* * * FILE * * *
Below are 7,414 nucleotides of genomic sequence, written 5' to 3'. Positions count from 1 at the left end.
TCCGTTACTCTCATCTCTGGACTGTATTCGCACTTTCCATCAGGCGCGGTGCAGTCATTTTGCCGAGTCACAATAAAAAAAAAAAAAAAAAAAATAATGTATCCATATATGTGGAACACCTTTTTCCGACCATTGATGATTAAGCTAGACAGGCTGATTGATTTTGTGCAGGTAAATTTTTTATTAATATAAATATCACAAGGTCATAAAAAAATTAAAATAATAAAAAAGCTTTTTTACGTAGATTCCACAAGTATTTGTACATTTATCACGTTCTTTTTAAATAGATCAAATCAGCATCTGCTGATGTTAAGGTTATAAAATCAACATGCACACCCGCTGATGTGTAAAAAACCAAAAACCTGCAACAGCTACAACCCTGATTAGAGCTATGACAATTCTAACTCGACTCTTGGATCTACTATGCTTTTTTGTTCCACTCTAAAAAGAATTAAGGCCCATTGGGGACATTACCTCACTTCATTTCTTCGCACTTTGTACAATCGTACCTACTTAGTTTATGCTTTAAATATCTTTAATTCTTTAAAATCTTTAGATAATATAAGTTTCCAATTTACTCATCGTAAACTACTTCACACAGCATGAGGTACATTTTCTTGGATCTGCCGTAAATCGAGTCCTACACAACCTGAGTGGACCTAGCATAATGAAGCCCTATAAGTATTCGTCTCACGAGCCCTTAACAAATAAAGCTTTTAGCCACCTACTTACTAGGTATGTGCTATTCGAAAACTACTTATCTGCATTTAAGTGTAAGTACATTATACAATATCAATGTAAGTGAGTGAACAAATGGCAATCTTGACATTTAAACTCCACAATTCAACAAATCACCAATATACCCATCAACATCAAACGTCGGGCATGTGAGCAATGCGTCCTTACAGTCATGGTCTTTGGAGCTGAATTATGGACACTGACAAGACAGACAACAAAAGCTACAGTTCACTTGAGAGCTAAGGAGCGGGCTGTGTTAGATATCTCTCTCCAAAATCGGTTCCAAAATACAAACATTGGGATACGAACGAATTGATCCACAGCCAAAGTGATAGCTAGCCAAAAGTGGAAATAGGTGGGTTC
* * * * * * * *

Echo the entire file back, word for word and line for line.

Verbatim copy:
Below are 7,414 nucleotides of genomic sequence, written 5' to 3'. Positions count from 1 at the left end.
TCCGTTACTCTCATCTCTGGACTGTATTCGCACTTTCCATCAGGCGCGGTGCAGTCATTTTGCCGAGTCACAATAAAAAAAAAAAAAAAAAAAATAATGTATCCATATATGTGGAACACCTTTTTCCGACCATTGATGATTAAGCTAGACAGGCTGATTGATTTTGTGCAGGTAAATTTTTTATTAATATAAATATCACAAGGTCATAAAAAAATTAAAATAATAAAAAAGCTTTTTTACGTAGATTCCACAAGTATTTGTACATTTATCACGTTCTTTTTAAATAGATCAAATCAGCATCTGCTGATGTTAAGGTTATAAAATCAACATGCACACCCGCTGATGTGTAAAAAACCAAAAACCTGCAACAGCTACAACCCTGATTAGAGCTATGACAATTCTAACTCGACTCTTGGATCTACTATGCTTTTTTGTTCCACTCTAAAAAGAATTAAGGCCCATTGGGGACATTACCTCACTTCATTTCTTCGCACTTTGTACAATCGTACCTACTTAGTTTATGCTTTAAATATCTTTAATTCTTTAAAATCTTTAGATAATATAAGTTTCCAATTTACTCATCGTAAACTACTTCACACAGCATGAGGTACATTTTCTTGGATCTGCCGTAAATCGAGTCCTACACAACCTGAGTGGACCTAGCATAATGAAGCCCTATAAGTATTCGTCTCACGAGCCCTTAACAAATAAAGCTTTTAGCCACCTACTTACTAGGTATGTGCTATTCGAAAACTACTTATCTGCATTTAAGTGTAAGTACATTATACAATATCAATGTAAGTGAGTGAACAAATGGCAATCTTGACATTTAAACTCCACAATTCAACAAATCACCAATATACCCATCAACATCAAACGTCGGGCATGTGAGCAATGCGTCCTTACAGTCATGGTCTTTGGAGCTGAATTATGGACACTGACAAGACAGACAACAAAAGCTACAGTTCACTTGAGAGCTAAGGAGCGGGCTGTGTTAGATATCTCTCTCCAAAATCGGTTCCAAAATACAAACATTGGGATACGAACGAATTGATCCACAGCCAAAGTGATAGCTAGCCAAAAGTGGAAATAGGTGGGTTC